A team of Johns Hopkins researchers has built a robotic system that will give medical staff the ability to remotely operate ventilators and other bedside machines from outside intensive care rooms of patients with infectious diseases like COVID-19.
The system is still being tested, but initial trials have demonstrated how it could be deployed to help hospitals preserve protective gear, limit staff exposure to COVID-19 and provide more time for clinical work.
The invention’s rapid development since its March inception demonstrates the ability of robotics researchers from the university’s Whiting School of Engineering and respiratory clinical staff at The Johns Hopkins Hospital to work together to tackle one of the most vexing treatment issues to arise with the pandemic.
The pandemic spurred a surge of highly infectious intensive care patients requiring ventilators, infusion pumps and other equipment. Treating such patients requires hospital personnel to don and doff protective gear every time they enter and leave rooms, even for minor adjustments to machines. The process burns through limited supplies of personal protective equipment. It also wastes valuable time and personnel, as the procedure requires an additional person to assist with the changing of gowns, gloves, masks and other gear.
Routine adjustments typically take just a couple minutes inside a room. But putting on and removing gear added an additional six minutes to the process, says Jonathan Cope, a respiratory therapist who assisted with the project. Doing that 10 times in a single shift steals an entire hour that could have been spent delivering patient care, he says.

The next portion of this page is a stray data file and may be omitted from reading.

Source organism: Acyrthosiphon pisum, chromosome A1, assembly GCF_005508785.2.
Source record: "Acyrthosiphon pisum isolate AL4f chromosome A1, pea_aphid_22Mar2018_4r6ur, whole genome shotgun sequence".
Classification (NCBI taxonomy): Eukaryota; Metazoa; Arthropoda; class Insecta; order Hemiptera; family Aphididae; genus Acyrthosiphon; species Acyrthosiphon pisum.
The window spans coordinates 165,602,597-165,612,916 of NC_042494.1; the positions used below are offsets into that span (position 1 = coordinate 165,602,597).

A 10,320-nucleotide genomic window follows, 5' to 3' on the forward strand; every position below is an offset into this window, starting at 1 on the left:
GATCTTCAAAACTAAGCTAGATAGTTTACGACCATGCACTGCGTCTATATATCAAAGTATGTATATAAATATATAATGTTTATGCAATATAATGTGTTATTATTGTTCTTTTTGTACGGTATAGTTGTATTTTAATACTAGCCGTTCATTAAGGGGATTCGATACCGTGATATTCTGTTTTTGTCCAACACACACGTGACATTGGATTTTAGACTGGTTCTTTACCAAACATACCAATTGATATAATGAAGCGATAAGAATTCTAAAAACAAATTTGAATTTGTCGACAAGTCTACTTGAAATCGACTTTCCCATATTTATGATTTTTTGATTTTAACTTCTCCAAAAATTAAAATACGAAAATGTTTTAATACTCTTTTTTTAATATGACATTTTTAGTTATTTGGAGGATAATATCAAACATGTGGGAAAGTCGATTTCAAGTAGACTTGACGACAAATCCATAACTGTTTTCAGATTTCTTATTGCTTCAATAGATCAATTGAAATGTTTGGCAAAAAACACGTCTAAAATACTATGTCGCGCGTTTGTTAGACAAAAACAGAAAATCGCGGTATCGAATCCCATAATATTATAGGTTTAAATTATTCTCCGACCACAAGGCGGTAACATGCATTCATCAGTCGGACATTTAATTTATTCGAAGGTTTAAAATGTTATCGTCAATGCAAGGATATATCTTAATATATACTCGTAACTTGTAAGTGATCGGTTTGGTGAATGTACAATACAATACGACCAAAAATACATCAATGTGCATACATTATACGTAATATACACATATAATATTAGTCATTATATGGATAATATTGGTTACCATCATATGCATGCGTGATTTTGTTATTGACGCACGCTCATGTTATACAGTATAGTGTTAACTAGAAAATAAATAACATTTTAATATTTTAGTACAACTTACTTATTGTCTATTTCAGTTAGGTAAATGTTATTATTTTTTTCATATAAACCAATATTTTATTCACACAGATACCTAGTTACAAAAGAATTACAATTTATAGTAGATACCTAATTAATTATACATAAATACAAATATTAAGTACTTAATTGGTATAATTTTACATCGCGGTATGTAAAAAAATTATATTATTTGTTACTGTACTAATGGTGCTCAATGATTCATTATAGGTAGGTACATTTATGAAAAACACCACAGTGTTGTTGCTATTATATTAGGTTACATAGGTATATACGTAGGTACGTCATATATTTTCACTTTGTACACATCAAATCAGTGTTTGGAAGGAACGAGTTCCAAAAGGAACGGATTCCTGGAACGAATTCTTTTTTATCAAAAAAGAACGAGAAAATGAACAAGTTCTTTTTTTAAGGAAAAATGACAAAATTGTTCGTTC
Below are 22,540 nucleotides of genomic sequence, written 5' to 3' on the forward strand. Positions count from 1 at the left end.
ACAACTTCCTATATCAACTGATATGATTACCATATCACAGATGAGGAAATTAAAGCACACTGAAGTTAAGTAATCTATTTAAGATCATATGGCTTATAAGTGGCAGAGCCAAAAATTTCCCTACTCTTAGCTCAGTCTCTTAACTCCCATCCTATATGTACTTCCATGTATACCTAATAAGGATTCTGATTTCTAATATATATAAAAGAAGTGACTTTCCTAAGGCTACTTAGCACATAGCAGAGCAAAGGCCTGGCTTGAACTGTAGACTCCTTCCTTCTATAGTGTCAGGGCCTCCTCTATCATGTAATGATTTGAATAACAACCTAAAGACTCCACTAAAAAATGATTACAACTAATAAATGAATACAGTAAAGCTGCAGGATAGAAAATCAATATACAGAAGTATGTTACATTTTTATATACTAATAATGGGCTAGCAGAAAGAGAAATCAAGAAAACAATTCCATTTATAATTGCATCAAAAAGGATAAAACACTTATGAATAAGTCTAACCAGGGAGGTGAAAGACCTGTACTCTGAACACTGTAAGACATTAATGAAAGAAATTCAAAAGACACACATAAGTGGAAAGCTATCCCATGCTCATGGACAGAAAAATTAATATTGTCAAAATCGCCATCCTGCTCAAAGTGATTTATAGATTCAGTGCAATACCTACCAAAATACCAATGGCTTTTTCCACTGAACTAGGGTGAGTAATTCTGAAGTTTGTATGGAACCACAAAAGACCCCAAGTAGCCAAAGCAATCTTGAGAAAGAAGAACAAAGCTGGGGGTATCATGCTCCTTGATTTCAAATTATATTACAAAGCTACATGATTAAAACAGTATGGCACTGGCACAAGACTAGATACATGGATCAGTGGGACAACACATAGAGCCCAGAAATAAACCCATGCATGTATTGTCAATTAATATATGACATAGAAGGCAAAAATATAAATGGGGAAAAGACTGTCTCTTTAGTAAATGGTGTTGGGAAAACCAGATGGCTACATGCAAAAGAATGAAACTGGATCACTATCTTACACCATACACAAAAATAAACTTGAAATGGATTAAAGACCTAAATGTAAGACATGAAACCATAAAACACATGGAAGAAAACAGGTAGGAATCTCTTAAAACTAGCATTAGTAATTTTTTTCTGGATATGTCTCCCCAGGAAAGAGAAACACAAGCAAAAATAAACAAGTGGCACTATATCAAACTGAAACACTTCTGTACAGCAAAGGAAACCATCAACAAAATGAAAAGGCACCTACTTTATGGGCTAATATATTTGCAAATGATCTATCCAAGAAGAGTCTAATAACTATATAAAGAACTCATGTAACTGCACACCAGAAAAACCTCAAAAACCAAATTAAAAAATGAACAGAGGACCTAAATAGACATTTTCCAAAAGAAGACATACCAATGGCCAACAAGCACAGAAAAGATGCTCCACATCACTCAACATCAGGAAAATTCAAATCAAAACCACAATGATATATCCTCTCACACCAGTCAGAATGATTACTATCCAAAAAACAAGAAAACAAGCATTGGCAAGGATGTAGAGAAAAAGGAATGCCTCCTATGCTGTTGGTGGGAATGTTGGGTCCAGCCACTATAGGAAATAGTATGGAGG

“This remote control system will be a force multiplier for our frontline clinicians," Cope says. "Being able to save time to deliver more care to more patients will pay huge dividends when we face massive patient surges during pandemics.”
During a recent test at the Johns Hopkins Hospital Biocontainment Unit, Cope used a touch-screen tablet in a separate room to change the oxygen percentage and volume delivered from a touch-screen ventilator attached to a mannequin in an adjoining room.
The robotic device is affixed to the ventilator’s screen with a horizontal bar secured across the top edge. The bar serves as a stationary track for the back-and-forth movement of two thin vertical bars that extend the full height of the screen. As the vertical bars sweep over the screen, a stylus it carries moves up and down according to commands, similar to how an Etch-a-Sketch’s drawing tool is steered over an X-Y axis. A camera connected to the top bar sends an image of the screen to the operator’s tablet.
“A few years ago, it would have seemed crazy to control life support equipment remotely,” Cope says, “but not given today’s existing environment. There is a huge need for this.” The system may not be ready in time to help deal specifically with COVID-19, but it will be useful in dealing with other infectious diseases, he says: “It will definitely end up in the ICU environment in the coming years.”